Wogan's 'unshouty' gentle world made us feel better
The term 'national treasure' is bandied about so indiscriminately that its value is almost lost. But if anyone embodied what it means to be treasured, really, really adored, by millions of people from all walks of life, it was Michael Terence Wogan.
The news that the lovely fella who put a smile on our morning faces for 40 years is no more was hard to accept.
When I broke the sad tidings to one friend, they cried out in protest: "But Terry can't die."
Alas, dear Wogan, a man of infinite jest, of most excellent fancy. To call Terry Wogan a disc jockey is like saying Roger Federer is useful on the baseline or Paul McCartney dabbles in songwriting.
The talent, though hard to pin down because it was always in motion, arose from a great love of language and a relaxed mastery of the same.
There is no record of Wogan kissing the Blarney Stone, but the gift of the gab was surely born with him in Limerick - where else? - in 1938.
He was educated by Jesuits at Dublin's formidable Belvedere College, a cradle for some of Ireland's greatest writers, including James Joyce.
Although Terry would have been the first to reject any eejit, high-falutin' comparisons, the line of his wit can be traced back to the Irish masters.
No small part of his achievement was to reinvent the surreal, storytelling skills of Flann O'Brien - the novelist, playwright and satirist - for the formerly sedate breakfast show on BBC Radio 2.
Each of us will have our favourite memories.
Mine is from the mid-seventies: sitting in the back of our Ford Cortina on the way to school, hearing Terry say he was looking out over the roof of Broadcasting House, where the BBC's then director general - "the DG" - was in a form-hugging leotard doing early-morning exercises with the staff.
By spinning this kind of surreal yarn and sharing his delight in the foibles of everyday life and silly telly, Wogan soon became Britain's go-to jester. His lightly bemused commentary turned the execrable 'Eurovision Song Contest' into an annual feast of fun.
Who can forget Terry's riff on the ill-fated Danish presenters, Dr Death and the Tooth Fairy? He became so loved and admired that there was a national pact never to mention the wig or even to baulk at the reported salary of £800,000 a year (a figure that equated to roughly 10p per listener a year). As Tel said: "I think I'm cheap at the price."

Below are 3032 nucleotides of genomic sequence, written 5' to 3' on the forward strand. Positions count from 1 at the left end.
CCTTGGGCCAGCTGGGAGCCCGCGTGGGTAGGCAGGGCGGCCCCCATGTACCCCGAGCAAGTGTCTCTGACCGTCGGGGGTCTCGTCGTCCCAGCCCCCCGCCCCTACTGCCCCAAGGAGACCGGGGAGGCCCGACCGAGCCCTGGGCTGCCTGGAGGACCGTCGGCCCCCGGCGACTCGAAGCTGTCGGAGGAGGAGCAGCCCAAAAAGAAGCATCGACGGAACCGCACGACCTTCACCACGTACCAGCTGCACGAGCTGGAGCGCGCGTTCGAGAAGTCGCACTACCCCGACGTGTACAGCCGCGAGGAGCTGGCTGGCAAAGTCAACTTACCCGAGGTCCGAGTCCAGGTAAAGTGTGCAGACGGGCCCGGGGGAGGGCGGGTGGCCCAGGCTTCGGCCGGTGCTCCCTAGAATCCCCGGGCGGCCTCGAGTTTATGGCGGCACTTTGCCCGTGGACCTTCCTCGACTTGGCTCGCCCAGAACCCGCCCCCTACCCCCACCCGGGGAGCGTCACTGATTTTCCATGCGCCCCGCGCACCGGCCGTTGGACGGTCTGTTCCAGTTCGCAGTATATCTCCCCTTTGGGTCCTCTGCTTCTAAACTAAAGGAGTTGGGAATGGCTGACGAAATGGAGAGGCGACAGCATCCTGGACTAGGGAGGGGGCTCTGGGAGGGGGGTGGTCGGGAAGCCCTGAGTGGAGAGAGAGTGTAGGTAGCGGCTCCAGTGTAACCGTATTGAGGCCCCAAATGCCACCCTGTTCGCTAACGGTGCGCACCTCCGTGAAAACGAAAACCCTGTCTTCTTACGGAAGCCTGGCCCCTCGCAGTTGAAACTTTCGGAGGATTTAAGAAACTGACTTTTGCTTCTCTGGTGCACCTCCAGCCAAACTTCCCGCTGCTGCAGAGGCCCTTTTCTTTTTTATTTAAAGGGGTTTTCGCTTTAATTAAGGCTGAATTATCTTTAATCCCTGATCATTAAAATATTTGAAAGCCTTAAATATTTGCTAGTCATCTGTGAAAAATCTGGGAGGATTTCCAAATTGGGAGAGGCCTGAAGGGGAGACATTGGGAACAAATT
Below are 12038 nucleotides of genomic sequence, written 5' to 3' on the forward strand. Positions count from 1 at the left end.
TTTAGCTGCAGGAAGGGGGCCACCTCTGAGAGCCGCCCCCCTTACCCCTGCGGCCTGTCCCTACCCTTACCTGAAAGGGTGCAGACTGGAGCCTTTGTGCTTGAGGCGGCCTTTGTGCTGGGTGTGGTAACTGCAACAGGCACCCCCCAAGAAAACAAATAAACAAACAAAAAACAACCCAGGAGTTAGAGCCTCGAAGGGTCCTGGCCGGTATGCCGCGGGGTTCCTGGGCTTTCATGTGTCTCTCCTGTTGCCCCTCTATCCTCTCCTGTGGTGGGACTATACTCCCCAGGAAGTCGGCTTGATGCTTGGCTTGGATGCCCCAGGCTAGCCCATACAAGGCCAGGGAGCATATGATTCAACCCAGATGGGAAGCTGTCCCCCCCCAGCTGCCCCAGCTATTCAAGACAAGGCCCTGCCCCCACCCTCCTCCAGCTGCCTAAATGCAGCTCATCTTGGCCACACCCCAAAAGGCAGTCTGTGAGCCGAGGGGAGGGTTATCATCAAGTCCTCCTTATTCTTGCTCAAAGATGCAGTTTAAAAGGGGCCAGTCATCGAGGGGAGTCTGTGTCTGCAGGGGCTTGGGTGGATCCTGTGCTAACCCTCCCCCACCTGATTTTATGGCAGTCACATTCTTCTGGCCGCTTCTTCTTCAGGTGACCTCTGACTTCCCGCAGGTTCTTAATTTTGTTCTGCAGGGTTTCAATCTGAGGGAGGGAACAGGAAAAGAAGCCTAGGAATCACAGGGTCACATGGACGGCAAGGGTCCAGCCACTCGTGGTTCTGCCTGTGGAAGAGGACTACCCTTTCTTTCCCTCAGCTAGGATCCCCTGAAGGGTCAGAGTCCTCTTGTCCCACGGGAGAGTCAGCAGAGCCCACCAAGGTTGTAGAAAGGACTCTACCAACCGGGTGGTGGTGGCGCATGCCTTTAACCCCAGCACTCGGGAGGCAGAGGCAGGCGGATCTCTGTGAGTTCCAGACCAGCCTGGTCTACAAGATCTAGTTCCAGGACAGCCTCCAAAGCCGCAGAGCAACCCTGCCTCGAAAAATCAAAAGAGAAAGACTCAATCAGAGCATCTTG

Queen Elizabeth was among his devoted listeners. Seldom has the royal seal of approval been more deserved, for if she was Britain's centre of gravity, then Terry Wogan was its centre of levity.
What was the secret to his remarkable longevity as a broadcaster?
Well, not being cool, he could never go out of fashion. The man who modelled Aran-knit cardies and parped his way through 'The Floral Dance' belonged unashamedly in the middle of the road.
In both style and attitude, he was a one-man rebuke to a BBC increasingly obsessed with youth, minorities and the 'edgy'. Wogan described himself as bourgeois, "an ordinary man".
He was conservative with a small 'c' (and perhaps a large one), another thing that put him at odds with his paymasters.
A stalwart of the BBC, he was among its fiercest critics, always speaking up on behalf of the licence payer.
"The great maxim at the BBC is, 'If it ain't broke, break it,'" was one blissful jibe delivered with that lethal Limerick charm.
Terry Wogan said that if he were starting out now, his gentle style would hold him back.
"I do wonder if I would make it in radio today. Probably not. Things are more confrontational.
"They want people who are louder, brasher, more shouty. I don't like shouty," he said.
The public agreed.
In its gentle, teasing way, for the best part of half-a-century, Wogan's world was an antidote to everything that was barbarous, dismaying and shouty about modern life.
Like his favourite author, PG Wodehouse, Terry created an affable, innocent, fictional world that you could step into and, no matter how lousy or nasty life seemed, it always made you feel better.
On September 7, 2009, live on air, he announced the end of 'Wake Up To Wogan'.
For a few seconds, the maestro of mirth took off the jester's cap and there was an audible crack in that honeyed baritone when he said: "I was hoping to break it to you, my loyal listener, more gently.
"I owe you, for endless years, countless hours of morning companionship, friendship, good humour, and laughter. Your loyalty and support have been a beacon of love in my life."
Actually, Terry, it is we who owed you for all those things.
I'm glad you lived to see the outpouring of affection and sweet sorrow occasioned by that parting.
We see it now as a dress rehearsal for this, the last and saddest signing-off. (© Daily Telegraph, London)